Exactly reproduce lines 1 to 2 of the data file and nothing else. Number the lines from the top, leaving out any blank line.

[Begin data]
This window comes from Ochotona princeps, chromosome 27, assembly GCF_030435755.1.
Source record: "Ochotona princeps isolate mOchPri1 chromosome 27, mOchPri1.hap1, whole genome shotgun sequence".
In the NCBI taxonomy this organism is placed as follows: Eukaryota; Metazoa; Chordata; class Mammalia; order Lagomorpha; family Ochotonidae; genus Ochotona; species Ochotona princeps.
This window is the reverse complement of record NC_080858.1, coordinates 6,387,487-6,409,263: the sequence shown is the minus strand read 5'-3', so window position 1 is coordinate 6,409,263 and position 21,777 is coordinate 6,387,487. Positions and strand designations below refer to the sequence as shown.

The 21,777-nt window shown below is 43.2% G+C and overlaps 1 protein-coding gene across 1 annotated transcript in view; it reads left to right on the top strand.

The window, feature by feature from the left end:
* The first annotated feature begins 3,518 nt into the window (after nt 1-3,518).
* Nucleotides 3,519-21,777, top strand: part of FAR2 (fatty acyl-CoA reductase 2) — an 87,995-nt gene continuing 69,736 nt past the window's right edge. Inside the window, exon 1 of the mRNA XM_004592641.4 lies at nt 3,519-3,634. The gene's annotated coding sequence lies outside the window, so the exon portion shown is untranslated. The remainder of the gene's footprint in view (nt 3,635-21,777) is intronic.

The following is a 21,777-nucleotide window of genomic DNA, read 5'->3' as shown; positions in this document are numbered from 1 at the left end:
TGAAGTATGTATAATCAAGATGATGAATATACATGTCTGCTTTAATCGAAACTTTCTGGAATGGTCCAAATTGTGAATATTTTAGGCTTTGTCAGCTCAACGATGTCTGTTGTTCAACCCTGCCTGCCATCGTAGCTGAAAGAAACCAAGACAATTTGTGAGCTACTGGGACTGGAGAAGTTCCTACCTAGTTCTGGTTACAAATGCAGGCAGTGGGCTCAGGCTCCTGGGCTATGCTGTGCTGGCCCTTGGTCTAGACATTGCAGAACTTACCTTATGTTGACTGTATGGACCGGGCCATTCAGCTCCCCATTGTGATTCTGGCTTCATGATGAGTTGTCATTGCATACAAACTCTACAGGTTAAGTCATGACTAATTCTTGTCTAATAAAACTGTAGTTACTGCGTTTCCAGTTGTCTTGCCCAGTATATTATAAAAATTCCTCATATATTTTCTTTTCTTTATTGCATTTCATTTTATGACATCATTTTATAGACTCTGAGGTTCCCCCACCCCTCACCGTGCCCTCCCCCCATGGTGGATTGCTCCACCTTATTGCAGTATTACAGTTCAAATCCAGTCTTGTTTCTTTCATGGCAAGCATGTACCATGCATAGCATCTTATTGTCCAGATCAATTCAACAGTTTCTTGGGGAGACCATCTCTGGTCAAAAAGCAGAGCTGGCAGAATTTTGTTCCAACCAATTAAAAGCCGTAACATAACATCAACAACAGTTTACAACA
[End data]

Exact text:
This window comes from Ochotona princeps, chromosome 27, assembly GCF_030435755.1.
Source record: "Ochotona princeps isolate mOchPri1 chromosome 27, mOchPri1.hap1, whole genome shotgun sequence".